Understanding the genetics of wheat yield to deploy high and stable yielding wheat varieties across UK environments (PhD)


Cereals & Oilseeds
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01 October 2014 - 30 September 2017
AHDB Cereals & Oilseeds.
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sr45-final-project-summary-phd sr45-final-project-report-phd

About this project


There is an urgent need to increase crop yields to address food insecurity. Grain weight, determined by grain length and width, is an important component of final grain yield component. However, our understanding of the mechanisms that control grain weight in polyploid wheat is limited. The overall aim of this thesis was to understand the mechanisms that control grain length and width in hexaploid wheat through the characterisation of two previously identified grain weight quantitative trait loci (QTL) on chromosomes 5A and 6A.

Using near isogenic lines (NILs) we found that the 5A and 6A QTL act through different mechanisms to increase grain weight. The 5A QTL acts post-fertilisation, primarily to increase grain length (4.0%) through increased pericarp cell size. The 5A QTL also has a pleiotropic effect on grain width (1.5%) during late grain development. The 6A QTL acts during very early grain development, perhaps pre-fertilisation, and specifically increases final grain width (2.3%).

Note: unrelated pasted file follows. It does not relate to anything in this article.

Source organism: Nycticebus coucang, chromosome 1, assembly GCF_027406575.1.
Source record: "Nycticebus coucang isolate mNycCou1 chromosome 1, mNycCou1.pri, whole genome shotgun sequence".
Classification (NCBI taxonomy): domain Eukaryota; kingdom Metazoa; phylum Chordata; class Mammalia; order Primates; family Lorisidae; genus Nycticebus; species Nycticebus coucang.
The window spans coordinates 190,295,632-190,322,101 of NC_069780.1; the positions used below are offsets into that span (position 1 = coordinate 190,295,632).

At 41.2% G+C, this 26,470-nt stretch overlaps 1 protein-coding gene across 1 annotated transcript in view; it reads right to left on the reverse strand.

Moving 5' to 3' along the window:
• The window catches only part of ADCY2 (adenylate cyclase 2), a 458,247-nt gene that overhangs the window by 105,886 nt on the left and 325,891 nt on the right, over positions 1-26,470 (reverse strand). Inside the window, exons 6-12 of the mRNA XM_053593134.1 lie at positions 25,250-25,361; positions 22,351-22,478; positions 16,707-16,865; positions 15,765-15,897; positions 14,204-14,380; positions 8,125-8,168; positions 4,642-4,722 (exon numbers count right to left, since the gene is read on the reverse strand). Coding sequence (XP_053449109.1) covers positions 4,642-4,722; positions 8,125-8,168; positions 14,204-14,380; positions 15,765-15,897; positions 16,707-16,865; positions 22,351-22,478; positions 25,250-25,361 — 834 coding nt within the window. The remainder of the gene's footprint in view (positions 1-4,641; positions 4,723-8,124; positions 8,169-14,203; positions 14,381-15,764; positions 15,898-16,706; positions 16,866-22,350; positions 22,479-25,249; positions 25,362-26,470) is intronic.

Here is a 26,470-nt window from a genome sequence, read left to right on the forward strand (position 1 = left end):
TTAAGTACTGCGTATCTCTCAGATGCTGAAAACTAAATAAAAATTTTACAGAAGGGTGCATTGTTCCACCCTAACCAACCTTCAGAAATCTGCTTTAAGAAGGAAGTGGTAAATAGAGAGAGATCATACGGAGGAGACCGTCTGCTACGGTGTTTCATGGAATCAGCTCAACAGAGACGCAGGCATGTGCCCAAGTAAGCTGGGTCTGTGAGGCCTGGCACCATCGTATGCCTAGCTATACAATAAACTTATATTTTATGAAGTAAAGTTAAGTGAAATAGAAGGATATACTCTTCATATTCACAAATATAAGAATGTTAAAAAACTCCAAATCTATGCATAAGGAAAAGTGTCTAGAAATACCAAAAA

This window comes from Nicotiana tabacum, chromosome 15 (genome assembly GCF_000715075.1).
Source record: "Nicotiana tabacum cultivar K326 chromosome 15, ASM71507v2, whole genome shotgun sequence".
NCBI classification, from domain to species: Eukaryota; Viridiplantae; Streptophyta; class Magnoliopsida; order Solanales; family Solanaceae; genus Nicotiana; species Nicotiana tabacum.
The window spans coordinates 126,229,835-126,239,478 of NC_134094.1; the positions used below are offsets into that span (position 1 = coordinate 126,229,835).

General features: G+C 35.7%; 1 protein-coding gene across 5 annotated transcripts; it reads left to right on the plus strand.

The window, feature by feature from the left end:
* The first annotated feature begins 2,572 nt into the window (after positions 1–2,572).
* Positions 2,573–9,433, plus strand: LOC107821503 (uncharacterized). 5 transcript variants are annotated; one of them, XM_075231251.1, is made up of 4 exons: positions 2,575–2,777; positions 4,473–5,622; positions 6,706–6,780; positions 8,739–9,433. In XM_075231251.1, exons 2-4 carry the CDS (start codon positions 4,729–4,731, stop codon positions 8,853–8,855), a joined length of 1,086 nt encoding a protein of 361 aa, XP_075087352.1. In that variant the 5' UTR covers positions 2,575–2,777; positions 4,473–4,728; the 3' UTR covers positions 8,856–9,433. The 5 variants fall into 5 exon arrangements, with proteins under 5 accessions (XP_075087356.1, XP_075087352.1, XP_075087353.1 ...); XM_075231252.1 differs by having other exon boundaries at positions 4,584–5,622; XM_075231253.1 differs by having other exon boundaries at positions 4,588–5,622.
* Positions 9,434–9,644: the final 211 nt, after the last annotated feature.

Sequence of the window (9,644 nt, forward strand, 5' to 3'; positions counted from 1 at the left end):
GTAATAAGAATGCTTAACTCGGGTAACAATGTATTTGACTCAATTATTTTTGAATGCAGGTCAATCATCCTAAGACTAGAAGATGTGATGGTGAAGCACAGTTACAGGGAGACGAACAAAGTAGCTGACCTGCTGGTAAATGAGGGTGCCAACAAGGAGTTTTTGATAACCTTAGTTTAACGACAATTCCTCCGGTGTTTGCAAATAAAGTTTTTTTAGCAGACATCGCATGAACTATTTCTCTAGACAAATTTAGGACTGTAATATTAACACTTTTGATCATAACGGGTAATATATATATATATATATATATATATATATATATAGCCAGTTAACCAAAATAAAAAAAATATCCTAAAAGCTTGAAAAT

Fine-mapping reduced the QTL mapping intervals and revealed complex underlying genetic architectures. The 6A QTL mapped to a large linkage block in the centromeric region of chromosome 6A containing the known grain size gene, TaGW2-A, although we provide evidence to suggest that this is not the causal gene underlying the 6A QTL. Fine-mapping of the 5A QTL suggests that two tightly linked genes with an additive effect on grain length underlie the locus. A haplotype analysis suggests that the 5A QTL is not fixed in UK germplasm.

The corresponding physical intervals for both the 6A and 5A QTL remain large and contain several hundred genes, making speculation on candidates for the causal genes difficult. A transcriptomics study with the 5A NILs provided insight into the genes and pathways that are differentially regulated and hence may play a role in controlling the differences in grain weight. The markers and germplasm developed within this thesis had been published and have been made available to UK breeding companies to ensure quick uptake of this knowledge and transfer into improved wheat varieties.